His latest thoughtful docu-fiction hybrid, No Bears, is deceptively gentle, initially even comedic, lulling with a ruminative pastoral quality that is gradually pierced by painful reminders that these are more than stories—they are the contours of people’s lives.
Cameraperson neither goes out of its way to remove traces of the maker nor takes her as subject exactly, but acknowledges the idea that the camera is an extension of a particular human being, and that the images before us are indelibly imbued with her perspective and presence.
It is of tantamount importance that Ava is a woman, that all previous iterations created by Nathan were women, and that they are, as conscious, female humanoids, under the subjugation of their creator, who doesn’t see this as problematic because he views them as less than.
Blue is so universal in its portrayal of love, so honest about the role that sex plays in becoming an adult, and so painfully accurate in capturing that hollow feeling that follows losing someone against one’s will, that the experience of the film transcends flaws both real and imagined.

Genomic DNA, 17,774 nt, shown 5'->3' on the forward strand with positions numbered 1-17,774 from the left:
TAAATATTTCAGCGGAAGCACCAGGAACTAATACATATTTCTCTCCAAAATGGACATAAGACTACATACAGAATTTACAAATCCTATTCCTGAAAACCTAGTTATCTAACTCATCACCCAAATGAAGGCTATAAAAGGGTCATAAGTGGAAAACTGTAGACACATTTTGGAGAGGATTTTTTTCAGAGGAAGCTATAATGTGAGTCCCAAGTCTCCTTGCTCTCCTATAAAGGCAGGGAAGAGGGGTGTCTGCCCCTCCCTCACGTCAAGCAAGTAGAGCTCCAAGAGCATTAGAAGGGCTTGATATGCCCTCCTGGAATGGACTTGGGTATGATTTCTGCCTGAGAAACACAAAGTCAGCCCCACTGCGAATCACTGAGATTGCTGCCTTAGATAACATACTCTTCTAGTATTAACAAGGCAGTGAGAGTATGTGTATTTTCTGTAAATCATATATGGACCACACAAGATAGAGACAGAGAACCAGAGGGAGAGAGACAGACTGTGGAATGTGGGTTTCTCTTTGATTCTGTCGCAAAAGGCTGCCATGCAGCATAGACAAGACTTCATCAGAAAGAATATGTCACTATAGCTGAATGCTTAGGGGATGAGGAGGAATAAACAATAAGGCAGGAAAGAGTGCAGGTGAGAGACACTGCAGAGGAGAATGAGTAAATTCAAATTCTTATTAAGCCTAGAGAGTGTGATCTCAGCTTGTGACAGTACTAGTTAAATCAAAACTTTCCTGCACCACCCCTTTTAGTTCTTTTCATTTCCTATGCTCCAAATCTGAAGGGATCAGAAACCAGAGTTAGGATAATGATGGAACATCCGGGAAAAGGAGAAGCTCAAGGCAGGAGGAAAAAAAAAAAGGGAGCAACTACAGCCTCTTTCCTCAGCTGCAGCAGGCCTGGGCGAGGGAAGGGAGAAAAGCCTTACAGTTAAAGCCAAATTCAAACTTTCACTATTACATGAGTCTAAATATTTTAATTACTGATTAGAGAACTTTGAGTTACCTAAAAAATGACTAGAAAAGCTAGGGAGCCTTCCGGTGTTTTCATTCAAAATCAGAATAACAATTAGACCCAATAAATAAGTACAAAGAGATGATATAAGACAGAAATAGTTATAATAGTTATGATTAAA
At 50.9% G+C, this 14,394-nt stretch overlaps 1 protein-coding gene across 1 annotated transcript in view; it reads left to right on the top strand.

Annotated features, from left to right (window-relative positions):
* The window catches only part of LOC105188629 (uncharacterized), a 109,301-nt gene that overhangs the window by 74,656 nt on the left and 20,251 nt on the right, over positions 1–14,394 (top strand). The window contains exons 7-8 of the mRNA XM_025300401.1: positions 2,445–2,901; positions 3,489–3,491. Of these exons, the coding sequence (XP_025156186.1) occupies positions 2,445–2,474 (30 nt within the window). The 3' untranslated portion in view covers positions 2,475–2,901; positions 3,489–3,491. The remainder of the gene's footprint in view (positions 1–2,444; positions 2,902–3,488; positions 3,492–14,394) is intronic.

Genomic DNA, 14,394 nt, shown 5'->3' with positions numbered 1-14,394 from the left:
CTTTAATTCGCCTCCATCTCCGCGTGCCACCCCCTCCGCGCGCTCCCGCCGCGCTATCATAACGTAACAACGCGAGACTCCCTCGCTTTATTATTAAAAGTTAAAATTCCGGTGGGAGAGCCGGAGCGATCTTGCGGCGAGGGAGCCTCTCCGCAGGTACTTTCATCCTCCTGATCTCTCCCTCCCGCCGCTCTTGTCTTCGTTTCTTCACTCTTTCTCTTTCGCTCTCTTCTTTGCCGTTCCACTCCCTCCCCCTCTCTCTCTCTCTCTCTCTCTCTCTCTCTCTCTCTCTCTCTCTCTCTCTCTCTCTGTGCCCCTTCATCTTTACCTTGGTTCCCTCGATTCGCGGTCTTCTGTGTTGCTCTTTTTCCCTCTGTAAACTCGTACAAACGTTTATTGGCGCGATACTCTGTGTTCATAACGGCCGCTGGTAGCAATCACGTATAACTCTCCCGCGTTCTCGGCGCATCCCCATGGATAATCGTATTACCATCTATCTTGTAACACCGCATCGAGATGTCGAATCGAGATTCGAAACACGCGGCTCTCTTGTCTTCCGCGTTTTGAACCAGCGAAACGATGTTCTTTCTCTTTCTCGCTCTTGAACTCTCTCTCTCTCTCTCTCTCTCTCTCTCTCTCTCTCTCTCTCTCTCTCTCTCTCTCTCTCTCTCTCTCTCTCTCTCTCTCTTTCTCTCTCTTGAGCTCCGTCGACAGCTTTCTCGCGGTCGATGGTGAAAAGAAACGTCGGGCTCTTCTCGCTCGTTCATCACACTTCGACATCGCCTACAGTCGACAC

The Pirates! Band of Misfits is a terrific concept (the dry Monty Python–esque wit and handmade charms of stop-motion animation masters Aardman applied to a swashbuckling high seas adventure) casting desperately about for a movie
Films about the experiences of returning veterans have long been on American screens, from 1946 Oscar-winner The Best Years of Our Lives to 2010’s The Messenger (one of several recent contributions to the genre), but writer-director Liza Johnson manages a fresh, surprising approach to the subject matter.